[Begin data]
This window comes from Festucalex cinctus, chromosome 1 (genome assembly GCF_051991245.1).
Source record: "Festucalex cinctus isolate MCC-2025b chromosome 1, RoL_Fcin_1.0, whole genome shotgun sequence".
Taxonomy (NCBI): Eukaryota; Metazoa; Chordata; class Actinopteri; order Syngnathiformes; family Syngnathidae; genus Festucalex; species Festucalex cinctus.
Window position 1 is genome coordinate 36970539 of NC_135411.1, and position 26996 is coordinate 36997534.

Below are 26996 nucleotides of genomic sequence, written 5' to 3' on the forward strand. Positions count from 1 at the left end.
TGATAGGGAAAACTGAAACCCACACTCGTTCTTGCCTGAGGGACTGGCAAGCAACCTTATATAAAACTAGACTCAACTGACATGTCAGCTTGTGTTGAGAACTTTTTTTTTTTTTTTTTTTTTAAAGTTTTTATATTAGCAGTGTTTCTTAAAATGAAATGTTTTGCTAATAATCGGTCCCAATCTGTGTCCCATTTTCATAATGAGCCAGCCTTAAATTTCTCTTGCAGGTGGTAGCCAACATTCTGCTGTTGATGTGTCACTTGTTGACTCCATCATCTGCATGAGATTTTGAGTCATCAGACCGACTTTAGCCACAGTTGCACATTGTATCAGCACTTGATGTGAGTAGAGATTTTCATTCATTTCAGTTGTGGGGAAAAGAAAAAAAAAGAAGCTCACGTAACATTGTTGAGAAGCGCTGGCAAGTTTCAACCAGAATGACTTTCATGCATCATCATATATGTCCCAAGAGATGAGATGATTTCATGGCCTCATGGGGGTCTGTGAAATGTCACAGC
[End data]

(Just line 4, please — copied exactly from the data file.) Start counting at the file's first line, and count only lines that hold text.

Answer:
Window position 1 is genome coordinate 36970539 of NC_135411.1, and position 26996 is coordinate 36997534.